5. Myths to Live By, edited talks by Joseph Campbell. This is a great introduction to the work of a man who, in any other society, would be hailed as a Socrates, or Nietzsche, a teacher of genuine and self-realized wisdom. His subject is the coherent interrelationship of all world mythology, and its vital, ongoing relevance in our own lives. His insistence on seeing every religion as essentially mythical, a product of the collective unconscious, has, predictably, made him reviled by those who still cling to their own scriptures as factual truths, indeed the only real truth; yet his learned, compassionate comparisons of global mythologies, if followed with unbiased attention, make it impossible to reject the argument that every race regards itself as ‘chosen’, has a messianic figure, born of a virgin, and sacrificed for the good of humanity, whether to save it from sin, usher in the Golden Age, or simply assure fertility and abundant harvests. Cruel death, followed by resurrection, are ubiquitous concepts across the Middle Eastern religions, from Osiris and Tammuz, through the Hebrew Messiach, to Jesus and the Sufi martyrs, like al-Halaj, who was also crucified for claiming, “I and my Father are one.” Campbell has little time for the exclusivist monotheisms, however, preferring the rich subtleties of Hinduism and the Eastern systems, which have always known that their stories of gods and demons are merely metaphors for inner states, eternal verities, rather than irrelevant pseudo-historical yarns. Jesus has no more historical reality than the Exodus of Israelites from Egypt, or the conquest of Jerusalem by Mohammed. Even the texts themselves are provably unreliable, conflicting, existing in many versions, thus very far from being ‘the word of God’. To fundamentalists, Campbell is anathema, since he knows the actual scholarship, the original languages, the variant manuscripts, and thus can point out that there is no word in Hebrew capable of being translated as ‘God’; that the Decalogue brought down from Sinai by Moses are not ‘commandments’ but simply ‘utterances’; that, to American Indians, the earth is not ‘dust’, as the Book of Genesis scornfully terms it, but rather a nurturing mother, the source of all life; that serpents are generally revered as wise and sacred by most mythologies; and that the divine is viewed by all mystical systems as within every living being, not remote from them, not a wrathful puppet-master, cruel and unpredictable, but a life-enhancing point of love and light to be sought in solitude and contemplation. “Follow your bliss,” was Campbell’s exhortation to his students, urging them all to take the hero’s journey, and conquer life’s monsters and obstacles along the way, in order to return to their place of origin, knowing it and themselves for the first time. Anyone searching for a spiritual element in their lives, yet unable to accept the stilted orthodoxies, with their deadening dogma and preposterous theologies, could do worse than adopt Joseph Campbell as a guide and guru, who will, at the very least, lead the seeker to still-richer troves of soul-treasure.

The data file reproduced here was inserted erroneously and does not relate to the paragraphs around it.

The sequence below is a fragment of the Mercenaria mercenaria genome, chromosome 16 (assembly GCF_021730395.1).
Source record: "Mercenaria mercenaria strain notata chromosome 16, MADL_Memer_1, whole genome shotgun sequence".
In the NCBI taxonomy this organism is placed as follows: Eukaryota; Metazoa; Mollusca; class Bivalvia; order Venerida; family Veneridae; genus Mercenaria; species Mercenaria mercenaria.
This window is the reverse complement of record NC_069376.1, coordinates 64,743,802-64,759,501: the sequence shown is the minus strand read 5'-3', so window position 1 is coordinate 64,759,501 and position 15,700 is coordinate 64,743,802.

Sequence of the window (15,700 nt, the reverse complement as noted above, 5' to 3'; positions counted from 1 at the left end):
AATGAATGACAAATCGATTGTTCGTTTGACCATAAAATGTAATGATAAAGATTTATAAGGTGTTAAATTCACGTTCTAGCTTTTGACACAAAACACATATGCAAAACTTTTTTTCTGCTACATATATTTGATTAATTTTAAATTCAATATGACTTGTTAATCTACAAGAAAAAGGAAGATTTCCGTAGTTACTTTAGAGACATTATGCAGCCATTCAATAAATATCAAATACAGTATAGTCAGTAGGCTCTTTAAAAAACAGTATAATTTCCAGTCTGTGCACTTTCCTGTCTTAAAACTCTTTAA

6. Talks with Ramana Maharshi. If I could only take one book with me to the desert island, this would be the one. Spiritual insight and wisdom distilled to its quintessence. I can say no more, since words do not reach these realms.